Broad and Alien Is the World - Ciro Alegría
This novel, set in the early decades of the twentieth century, charts part of the long, bitter struggle of the Indians of the community of Rumi to keep their lands and their independence. It begins with them happily cultivating and herding, but unaware of what’s happening outside their highlands; then -- by legal fiction, political maneuvering, economic finagles, dirty tricks, and outright violence -- the large landowners, police, and politicians attempt to take the Indians’ land and, more importantly, enslave the Indians themselves by forced conscription or hereditary debt-bondage. It’s a painful story, as it charts the defeats and sufferings of the community; it can’t end very well, but one positive development is the people’s increasing awareness of their real situation and understanding of the way things work in their country; they’re hardly better able to resist the overwhelming force ranged against them than before, but it’s better not to have to struggle blindly.

The novel is distinguished by passages of wonderful lyricism as Ciro Alegría celebrates agriculture and the love of the land. This is what’s worth starving, struggling, and dying for; all the attempts to earn a living by those who leave the land just emphasize that nothing brings happiness but cultivation, working one’s own community lands. The story is told from the point of view of a number of the members of the community. On the whole, Alegría succeeds in both distinguishing them as individual characters and avoiding romanticizing them: he does have a few ill-advised generalizations about "the soul" of "the Indian of the mountains", but mostly his characters are people, with occasional mystical thoughts and more commonly practical concerns. (There are a couple of passages where stand-ins for the author appear, in the form of folklorists and artists who take an interest in the Indians, with a sympathetic though faintly patronizing attitude -- this is certainly an improvement over the outright contempt that nearly all the other white people express; Alegría may be satirizing himself a bit.)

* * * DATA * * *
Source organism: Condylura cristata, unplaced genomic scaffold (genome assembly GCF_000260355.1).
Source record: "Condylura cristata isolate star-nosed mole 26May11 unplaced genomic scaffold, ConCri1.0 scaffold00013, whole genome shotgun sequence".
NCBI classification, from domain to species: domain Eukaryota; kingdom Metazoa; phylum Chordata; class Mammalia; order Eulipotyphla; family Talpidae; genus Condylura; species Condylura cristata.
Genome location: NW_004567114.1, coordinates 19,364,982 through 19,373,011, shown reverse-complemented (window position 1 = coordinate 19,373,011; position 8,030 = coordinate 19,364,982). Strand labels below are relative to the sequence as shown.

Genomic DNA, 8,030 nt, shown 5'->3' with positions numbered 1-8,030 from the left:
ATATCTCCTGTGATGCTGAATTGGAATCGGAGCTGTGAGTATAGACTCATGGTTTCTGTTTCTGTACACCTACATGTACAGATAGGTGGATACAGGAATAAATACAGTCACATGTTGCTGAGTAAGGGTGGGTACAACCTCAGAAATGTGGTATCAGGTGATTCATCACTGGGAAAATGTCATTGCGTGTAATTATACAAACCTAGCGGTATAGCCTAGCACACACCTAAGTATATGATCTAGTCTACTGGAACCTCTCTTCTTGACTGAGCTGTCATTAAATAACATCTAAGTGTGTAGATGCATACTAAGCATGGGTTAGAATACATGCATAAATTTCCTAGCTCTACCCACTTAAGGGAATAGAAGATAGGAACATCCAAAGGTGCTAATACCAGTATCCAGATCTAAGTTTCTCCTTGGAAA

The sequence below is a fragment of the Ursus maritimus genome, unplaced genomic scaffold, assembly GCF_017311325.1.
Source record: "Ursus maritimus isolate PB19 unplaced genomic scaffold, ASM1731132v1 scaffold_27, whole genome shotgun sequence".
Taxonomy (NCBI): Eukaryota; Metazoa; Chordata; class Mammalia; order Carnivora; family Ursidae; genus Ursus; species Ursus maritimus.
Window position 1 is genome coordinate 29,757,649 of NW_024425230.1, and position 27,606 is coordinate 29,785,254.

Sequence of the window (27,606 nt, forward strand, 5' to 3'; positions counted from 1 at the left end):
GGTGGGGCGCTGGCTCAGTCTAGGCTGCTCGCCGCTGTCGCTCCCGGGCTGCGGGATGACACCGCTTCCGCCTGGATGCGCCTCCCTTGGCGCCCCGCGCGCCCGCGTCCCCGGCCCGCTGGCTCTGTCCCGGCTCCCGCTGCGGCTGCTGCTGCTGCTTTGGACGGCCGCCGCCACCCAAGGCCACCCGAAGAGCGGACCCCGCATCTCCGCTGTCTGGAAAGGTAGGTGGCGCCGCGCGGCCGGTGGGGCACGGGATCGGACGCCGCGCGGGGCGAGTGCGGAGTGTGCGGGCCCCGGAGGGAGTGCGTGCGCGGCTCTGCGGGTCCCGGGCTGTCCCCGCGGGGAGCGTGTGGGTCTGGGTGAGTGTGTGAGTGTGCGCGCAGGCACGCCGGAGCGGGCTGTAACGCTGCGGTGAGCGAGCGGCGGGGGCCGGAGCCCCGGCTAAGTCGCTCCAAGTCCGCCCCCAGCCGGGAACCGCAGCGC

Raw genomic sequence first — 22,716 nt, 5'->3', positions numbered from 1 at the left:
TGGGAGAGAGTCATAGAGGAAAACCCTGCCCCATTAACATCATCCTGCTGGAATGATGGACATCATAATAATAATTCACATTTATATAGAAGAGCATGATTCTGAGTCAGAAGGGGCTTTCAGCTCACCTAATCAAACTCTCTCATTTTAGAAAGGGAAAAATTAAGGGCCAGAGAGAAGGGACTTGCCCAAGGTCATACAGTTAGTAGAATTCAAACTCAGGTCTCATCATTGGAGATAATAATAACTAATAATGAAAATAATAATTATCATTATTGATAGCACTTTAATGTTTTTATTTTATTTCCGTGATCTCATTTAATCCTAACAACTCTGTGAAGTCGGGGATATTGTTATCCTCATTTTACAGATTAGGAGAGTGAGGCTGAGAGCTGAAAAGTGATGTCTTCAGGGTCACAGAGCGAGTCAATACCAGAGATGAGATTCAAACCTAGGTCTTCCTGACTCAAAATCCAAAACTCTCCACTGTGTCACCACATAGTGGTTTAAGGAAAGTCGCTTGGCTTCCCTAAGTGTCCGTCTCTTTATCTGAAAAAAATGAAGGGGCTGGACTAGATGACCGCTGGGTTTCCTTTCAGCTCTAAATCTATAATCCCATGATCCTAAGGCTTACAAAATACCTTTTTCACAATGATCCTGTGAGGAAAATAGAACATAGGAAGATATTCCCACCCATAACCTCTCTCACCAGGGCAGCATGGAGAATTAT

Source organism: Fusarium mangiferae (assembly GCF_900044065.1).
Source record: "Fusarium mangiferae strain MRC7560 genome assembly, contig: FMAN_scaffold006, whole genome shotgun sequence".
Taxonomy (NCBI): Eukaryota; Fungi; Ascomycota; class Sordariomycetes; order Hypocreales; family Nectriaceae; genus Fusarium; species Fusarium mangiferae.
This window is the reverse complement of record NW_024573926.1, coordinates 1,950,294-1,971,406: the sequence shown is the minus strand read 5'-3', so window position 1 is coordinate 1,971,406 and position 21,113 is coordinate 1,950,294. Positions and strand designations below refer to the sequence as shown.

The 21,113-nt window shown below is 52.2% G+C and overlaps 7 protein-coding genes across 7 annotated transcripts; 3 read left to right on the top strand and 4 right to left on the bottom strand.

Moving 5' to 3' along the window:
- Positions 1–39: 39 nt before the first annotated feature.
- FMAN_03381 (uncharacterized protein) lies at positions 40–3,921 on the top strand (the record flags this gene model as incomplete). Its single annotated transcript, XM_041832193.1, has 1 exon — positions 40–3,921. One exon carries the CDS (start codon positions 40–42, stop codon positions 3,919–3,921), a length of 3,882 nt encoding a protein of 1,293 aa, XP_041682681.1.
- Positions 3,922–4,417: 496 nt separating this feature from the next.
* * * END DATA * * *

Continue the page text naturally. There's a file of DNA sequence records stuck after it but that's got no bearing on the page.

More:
The novel loses focus somewhat in the scenes that are set away from the highlands of Rumi; the author wanted to describe all the suffering in the entire country, and crams in too much narration and too many rapid events. Yet these things are important, as brought into focus through Benito Castro, the one man who managed to return to Rumi after leaving, traveling through the entire country, and learning to read. It’s only fitting that Benito, with his wide new understanding, becomes mayor; in the beginning, the mayor was Rosendo Maqui, who understood the old way of life very deeply.

The one great flaw in the novel is its attitude toward women. None of the important point-of-view characters are women, and none (however minor) plays a positive, active role; females are hindrances, victims, objects of lust, or embodiments of the "life force" ("Which is better, the earth or woman?" is a question that’s raised and can’t really be answered because there is not much difference between them.)

Whatever criticisms I may have of this novel, they don’t diminish my opinion that it’s remarkable, memorable, and a real achievement.